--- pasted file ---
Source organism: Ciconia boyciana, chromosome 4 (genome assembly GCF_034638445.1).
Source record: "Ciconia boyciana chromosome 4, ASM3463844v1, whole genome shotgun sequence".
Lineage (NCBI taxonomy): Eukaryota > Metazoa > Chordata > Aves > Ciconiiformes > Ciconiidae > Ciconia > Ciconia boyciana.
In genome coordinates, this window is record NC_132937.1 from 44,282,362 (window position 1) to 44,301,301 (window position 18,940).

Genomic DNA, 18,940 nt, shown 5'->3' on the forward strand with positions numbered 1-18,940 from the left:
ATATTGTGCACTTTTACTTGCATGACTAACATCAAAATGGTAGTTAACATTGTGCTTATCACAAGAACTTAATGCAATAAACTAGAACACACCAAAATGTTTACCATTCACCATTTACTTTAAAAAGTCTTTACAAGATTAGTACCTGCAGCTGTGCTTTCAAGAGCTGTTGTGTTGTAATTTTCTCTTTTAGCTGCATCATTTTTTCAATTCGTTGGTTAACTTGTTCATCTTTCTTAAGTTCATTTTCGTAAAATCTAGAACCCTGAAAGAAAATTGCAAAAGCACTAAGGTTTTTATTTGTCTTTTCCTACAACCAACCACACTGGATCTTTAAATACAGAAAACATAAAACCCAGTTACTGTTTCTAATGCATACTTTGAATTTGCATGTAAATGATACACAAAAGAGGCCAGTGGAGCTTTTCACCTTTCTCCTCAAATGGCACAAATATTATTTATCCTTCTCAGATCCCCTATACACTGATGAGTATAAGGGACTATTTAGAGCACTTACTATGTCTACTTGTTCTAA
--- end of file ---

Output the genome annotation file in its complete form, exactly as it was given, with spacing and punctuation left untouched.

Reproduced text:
Source organism: Ciconia boyciana, chromosome 4 (genome assembly GCF_034638445.1).
Source record: "Ciconia boyciana chromosome 4, ASM3463844v1, whole genome shotgun sequence".
Lineage (NCBI taxonomy): Eukaryota > Metazoa > Chordata > Aves > Ciconiiformes > Ciconiidae > Ciconia > Ciconia boyciana.
In genome coordinates, this window is record NC_132937.1 from 44,282,362 (window position 1) to 44,301,301 (window position 18,940).

Genomic DNA, 18,940 nt, shown 5'->3' on the forward strand with positions numbered 1-18,940 from the left:
ATATTGTGCACTTTTACTTGCATGACTAACATCAAAATGGTAGTTAACATTGTGCTTATCACAAGAACTTAATGCAATAAACTAGAACACACCAAAATGTTTACCATTCACCATTTACTTTAAAAAGTCTTTACAAGATTAGTACCTGCAGCTGTGCTTTCAAGAGCTGTTGTGTTGTAATTTTCTCTTTTAGCTGCATCATTTTTTCAATTCGTTGGTTAACTTGTTCATCTTTCTTAAGTTCATTTTCGTAAAATCTAGAACCCTGAAAGAAAATTGCAAAAGCACTAAGGTTTTTATTTGTCTTTTCCTACAACCAACCACACTGGATCTTTAAATACAGAAAACATAAAACCCAGTTACTGTTTCTAATGCATACTTTGAATTTGCATGTAAATGATACACAAAAGAGGCCAGTGGAGCTTTTCACCTTTCTCCTCAAATGGCACAAATATTATTTATCCTTCTCAGATCCCCTATACACTGATGAGTATAAGGGACTATTTAGAGCACTTACTATGTCTACTTGTTCTAA